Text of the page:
This week has been an important one for girls and women at the United Nations. It has also been significant for the first formal acknowledgment that the millennium developments goals (to substantially reduce poverty around the world by 2015) won't be met on current progress. More than that, it is the number of maternal and infant deaths that are the furthest off track.
Thankfully the UN Secretary General Ban Ki-Moon has used this week to launch a new strategy to specifically improve the health of girls, women and children. We saw good commitments from some governments but notable omissions from some of the most powerful nations so the campaign to get all those leaders to do better continues.
This week I chaired the first annual women: inspiration and enterprise symposium in new york working with my co-hosts Arianna Huffington and Donna Karan. It was an energizing gathering, drawing women from all over the world to identify our individual contributions, what makes us passionate, figure out exactly how to play our part, and how to set off on the path to make that happen.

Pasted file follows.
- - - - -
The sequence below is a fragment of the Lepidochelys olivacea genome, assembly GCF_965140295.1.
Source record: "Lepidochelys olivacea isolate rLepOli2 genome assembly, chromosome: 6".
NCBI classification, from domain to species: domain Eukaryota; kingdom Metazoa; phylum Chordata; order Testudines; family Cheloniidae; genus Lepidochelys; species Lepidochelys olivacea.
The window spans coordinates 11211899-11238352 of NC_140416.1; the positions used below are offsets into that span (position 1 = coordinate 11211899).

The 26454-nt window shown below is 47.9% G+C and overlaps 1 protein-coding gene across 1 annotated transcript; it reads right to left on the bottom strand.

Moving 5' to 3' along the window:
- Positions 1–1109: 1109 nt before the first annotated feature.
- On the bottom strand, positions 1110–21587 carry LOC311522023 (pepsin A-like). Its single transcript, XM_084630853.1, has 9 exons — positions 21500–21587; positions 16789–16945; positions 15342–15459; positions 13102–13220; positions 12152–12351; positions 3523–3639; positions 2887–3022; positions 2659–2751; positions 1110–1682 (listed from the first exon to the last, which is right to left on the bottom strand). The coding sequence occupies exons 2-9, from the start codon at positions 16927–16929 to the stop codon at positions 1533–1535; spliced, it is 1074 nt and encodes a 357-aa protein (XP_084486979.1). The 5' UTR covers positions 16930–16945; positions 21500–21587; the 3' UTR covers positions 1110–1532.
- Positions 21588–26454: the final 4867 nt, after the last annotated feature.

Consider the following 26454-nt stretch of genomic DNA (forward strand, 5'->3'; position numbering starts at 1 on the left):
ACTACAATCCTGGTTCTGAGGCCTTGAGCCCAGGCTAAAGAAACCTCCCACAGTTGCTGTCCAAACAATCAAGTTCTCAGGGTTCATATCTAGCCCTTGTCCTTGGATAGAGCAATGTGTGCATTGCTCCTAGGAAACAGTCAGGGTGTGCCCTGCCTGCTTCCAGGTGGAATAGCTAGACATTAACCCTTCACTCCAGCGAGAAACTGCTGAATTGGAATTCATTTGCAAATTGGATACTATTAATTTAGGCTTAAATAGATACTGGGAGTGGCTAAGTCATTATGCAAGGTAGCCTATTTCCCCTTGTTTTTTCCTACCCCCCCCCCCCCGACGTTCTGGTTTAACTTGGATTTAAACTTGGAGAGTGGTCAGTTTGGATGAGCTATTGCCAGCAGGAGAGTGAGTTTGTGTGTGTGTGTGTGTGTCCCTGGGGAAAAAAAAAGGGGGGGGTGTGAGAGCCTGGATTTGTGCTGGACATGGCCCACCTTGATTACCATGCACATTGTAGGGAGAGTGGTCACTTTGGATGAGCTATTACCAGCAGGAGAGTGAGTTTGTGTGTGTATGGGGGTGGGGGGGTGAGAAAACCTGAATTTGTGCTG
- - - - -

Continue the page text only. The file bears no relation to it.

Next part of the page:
It was also a day to learn more about how we fulfill our collective responsibility; how we cooperate with each other; how we collect together all our actions and how we can create real change and can make a genuine difference. This was why i was particularly delighted to see young advocates from the white ribbon alliance and the 50 'America's next leaders' -- all dynamic young champions for women.
Alongside our future high achievers, the WIE symposium collected together many women who have achieved so much already -- whether in the middle or at the peak of their careers -- or as one friend of mine said -- "I am in my mid-fifties and know what I do, but I am looking for a way to give something back too -- if I can figure it out". It is what we all want: to figure out what more we can do to help all women and children around the world.
Such a gathering of women gives us a forum to talk about critical feminist issues and to recognize the power imbalances that exist especially for the most vulnerable women in the world. It gives us the power to act to harness the contribution women can make -- and deserve to make.
Many of us also live in a world of unprecedented opportunity for girls and women, for which we have to thank our pioneering mothers and grandmothers and all the men that supported them.